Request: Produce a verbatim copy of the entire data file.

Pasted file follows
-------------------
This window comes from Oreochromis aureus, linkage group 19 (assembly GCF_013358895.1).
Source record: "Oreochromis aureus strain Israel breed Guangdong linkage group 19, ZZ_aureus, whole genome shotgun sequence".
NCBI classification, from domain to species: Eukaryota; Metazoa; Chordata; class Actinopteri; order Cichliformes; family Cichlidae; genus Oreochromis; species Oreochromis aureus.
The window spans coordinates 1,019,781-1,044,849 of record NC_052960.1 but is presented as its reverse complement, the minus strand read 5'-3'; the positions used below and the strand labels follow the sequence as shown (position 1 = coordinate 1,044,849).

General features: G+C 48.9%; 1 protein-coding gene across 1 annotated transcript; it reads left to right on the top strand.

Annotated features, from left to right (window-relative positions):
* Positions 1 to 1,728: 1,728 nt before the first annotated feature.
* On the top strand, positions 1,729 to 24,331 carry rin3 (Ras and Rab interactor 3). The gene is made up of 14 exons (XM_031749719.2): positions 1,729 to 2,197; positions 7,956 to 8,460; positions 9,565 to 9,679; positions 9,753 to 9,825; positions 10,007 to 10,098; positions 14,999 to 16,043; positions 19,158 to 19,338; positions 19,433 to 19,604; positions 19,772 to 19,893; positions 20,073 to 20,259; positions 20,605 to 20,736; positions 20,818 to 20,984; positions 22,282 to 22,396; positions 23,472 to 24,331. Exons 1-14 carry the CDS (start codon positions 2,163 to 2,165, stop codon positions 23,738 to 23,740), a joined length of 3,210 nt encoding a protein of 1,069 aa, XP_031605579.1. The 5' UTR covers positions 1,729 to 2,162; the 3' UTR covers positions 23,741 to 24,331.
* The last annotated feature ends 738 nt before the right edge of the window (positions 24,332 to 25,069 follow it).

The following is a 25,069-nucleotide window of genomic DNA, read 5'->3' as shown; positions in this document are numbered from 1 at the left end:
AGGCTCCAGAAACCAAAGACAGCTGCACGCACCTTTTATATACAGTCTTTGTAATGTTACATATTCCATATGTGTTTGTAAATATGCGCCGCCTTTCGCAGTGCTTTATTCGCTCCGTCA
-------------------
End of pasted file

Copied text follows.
This window comes from Oreochromis aureus, linkage group 19 (assembly GCF_013358895.1).
Source record: "Oreochromis aureus strain Israel breed Guangdong linkage group 19, ZZ_aureus, whole genome shotgun sequence".
NCBI classification, from domain to species: Eukaryota; Metazoa; Chordata; class Actinopteri; order Cichliformes; family Cichlidae; genus Oreochromis; species Oreochromis aureus.
The window spans coordinates 1,019,781-1,044,849 of record NC_052960.1 but is presented as its reverse complement, the minus strand read 5'-3'; the positions used below and the strand labels follow the sequence as shown (position 1 = coordinate 1,044,849).

General features: G+C 48.9%; 1 protein-coding gene across 1 annotated transcript; it reads left to right on the top strand.

Annotated features, from left to right (window-relative positions):
* Positions 1 to 1,728: 1,728 nt before the first annotated feature.
* On the top strand, positions 1,729 to 24,331 carry rin3 (Ras and Rab interactor 3). The gene is made up of 14 exons (XM_031749719.2): positions 1,729 to 2,197; positions 7,956 to 8,460; positions 9,565 to 9,679; positions 9,753 to 9,825; positions 10,007 to 10,098; positions 14,999 to 16,043; positions 19,158 to 19,338; positions 19,433 to 19,604; positions 19,772 to 19,893; positions 20,073 to 20,259; positions 20,605 to 20,736; positions 20,818 to 20,984; positions 22,282 to 22,396; positions 23,472 to 24,331. Exons 1-14 carry the CDS (start codon positions 2,163 to 2,165, stop codon positions 23,738 to 23,740), a joined length of 3,210 nt encoding a protein of 1,069 aa, XP_031605579.1. The 5' UTR covers positions 1,729 to 2,162; the 3' UTR covers positions 23,741 to 24,331.
* The last annotated feature ends 738 nt before the right edge of the window (positions 24,332 to 25,069 follow it).

The following is a 25,069-nucleotide window of genomic DNA, read 5'->3' as shown; positions in this document are numbered from 1 at the left end:
AGGCTCCAGAAACCAAAGACAGCTGCACGCACCTTTTATATACAGTCTTTGTAATGTTACATATTCCATATGTGTTTGTAAATATGCGCCGCCTTTCGCAGTGCTTTATTCGCTCCGTCA